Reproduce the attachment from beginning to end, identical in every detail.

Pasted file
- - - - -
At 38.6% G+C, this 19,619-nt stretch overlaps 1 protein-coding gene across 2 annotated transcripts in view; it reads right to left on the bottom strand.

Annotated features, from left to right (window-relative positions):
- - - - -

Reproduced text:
At 38.6% G+C, this 19,619-nt stretch overlaps 1 protein-coding gene across 2 annotated transcripts in view; it reads right to left on the bottom strand.

Annotated features, from left to right (window-relative positions):